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The Design of the World
Published: 16-Jul-2015 07:07 am
Publisher: Design Days Dubai
Wasn't Leonardo da Vinci a designer? Marc Baroud, Head of the Design Department at ALBA (Beirut), opens the question for us.
When I first read the title of the ongoing Palazzo Reale exhibition catalogue; Leonardo da Vinci: the Design of the World, it triggered a question in my mind: was Da Vinci really a designer?
Through the reflection one can engage with this given topic, a vital question every designer asks himself arises, one about the meaning of his work, and the reach of his discipline: What is the definition of design?
Da Vinci’s incomparable understanding of the human body, nature, science, engineering and systems, to name only a few of his fields of expertise, led him to imagine human aspirations and needs, leading him to develop drawings of almost all artefacts in our lives today; from bridges to flying machines, from musical instruments to war engines.
His production was unprecedented, placing him way ahead of his time, and weighing in today’s design debates, as his thinking was not bounded to final object, but also tackled processes, and was not limited to function, but also encompassed purpose. His production also influenced practice and culture. Today, it is largely agreed, that design lies at the crossing of these two vectors. I will not comment on aesthetics, as each sketch or side note is a masterpiece by itself. And in many ways Leonardo’s work was a perfect overlap of technique, aesthetics and function.
But why wasn’t Leonardo Da Vinci a designer? Da Vinci researched, imagined, drew, invented, but did not design.
A designer’s main tool is prototyping. Designers conceive and build user centred objects and solutions. They test their prototypes and confront them to their end-users. This last step, separates ideas from design. We can admire Leonardo's projects, but his concepts were never confronted to his contemporaries. Designed objects involve interactions, and engage people.
In today’s practice of design, it is not expected to follow the form and function paradigm anymore, but rather purpose and process; and this has largely released tension and debate between technology and the handmade, the unique and scalable. When it comes to objects and products, designers today have been given access to two growing and highly interesting sectors of research. The first being digital manufacturing; a great tool of prototyping of course, but one that can also be regarded as a very interesting production method for highly customizable products and small series. The second sector is collectible design, as the interest in this field allows us designers, to experiment, develop and confront our work to a growing public of curators of design. Combined together, these two opportunities can help us develop a new model of advanced craftsmanship, allowing us to use high end objects, to impact an ecosystem of designers, manufacturers and users, allowing for more sustainable production methods targeting a wider audience.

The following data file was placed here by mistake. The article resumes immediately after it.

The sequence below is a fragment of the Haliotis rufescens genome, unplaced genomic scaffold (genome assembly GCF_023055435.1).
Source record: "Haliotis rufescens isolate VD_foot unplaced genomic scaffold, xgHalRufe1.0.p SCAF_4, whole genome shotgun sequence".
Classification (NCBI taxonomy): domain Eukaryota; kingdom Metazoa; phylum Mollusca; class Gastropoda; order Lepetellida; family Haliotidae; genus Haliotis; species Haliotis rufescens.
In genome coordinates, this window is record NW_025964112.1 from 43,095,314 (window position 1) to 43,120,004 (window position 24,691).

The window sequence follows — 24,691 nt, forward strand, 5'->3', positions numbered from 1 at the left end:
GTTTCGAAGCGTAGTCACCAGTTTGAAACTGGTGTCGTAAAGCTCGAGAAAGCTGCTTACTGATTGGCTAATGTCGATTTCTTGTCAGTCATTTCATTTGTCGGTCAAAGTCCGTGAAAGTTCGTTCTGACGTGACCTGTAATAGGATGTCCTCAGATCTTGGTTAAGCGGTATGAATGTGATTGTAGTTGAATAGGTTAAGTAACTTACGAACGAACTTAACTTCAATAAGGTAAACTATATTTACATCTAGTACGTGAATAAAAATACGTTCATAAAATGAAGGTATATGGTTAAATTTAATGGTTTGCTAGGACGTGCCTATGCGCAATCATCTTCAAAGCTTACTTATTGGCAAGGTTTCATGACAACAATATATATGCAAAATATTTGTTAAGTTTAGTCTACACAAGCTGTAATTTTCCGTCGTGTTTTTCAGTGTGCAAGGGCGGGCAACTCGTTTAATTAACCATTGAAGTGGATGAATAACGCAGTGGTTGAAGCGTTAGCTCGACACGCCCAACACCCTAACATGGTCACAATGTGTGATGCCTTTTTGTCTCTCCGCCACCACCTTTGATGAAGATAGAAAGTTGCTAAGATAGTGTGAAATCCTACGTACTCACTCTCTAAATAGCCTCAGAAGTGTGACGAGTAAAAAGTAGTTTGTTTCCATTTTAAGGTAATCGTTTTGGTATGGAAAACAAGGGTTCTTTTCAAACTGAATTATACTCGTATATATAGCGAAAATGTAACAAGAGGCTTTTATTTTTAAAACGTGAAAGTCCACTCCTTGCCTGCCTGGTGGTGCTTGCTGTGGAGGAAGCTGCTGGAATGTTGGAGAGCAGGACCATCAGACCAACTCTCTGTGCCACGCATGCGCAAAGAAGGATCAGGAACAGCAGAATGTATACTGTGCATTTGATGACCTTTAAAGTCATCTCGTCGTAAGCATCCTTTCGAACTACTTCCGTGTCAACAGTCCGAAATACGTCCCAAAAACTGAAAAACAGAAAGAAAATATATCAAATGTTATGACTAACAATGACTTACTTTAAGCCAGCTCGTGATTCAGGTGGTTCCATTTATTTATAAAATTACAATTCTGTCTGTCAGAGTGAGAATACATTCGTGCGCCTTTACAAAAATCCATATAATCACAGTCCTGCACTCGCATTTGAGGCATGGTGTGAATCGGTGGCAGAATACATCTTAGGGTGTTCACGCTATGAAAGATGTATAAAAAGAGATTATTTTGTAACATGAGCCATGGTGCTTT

In 1988, Andrea Branzi had already predicted in learning from Milan, that the conflict between industrially manufactured products, and crafted pieces would be deemed irrelevant in the post-industrial society and the postmodern era. Indeed, today the quest for the mass-produced and identical object is over. The standard that once pleased everybody –and therefore nobody in particular- is today inapt.
Today, even the largest corporations in the world, with oversized production facilities and manufacturing millions of products, have embodied this new paradigm, and propose personalization or even co-creation tools to their customers. Whether this new system is translated through personalized shoes of the likes of ‘NIKEiD’, or incomplete electronic products such as our smartphones that need differently applications to run; a user today is expecting an experience and a service.
Should it be a one off or mass-production, highly crafted or DIY, cheap or extremely expensive, design is at stake as long as it results in usability, experience and purpose. In its essence it all resides in the difference between the objects we look at, and the objects we use.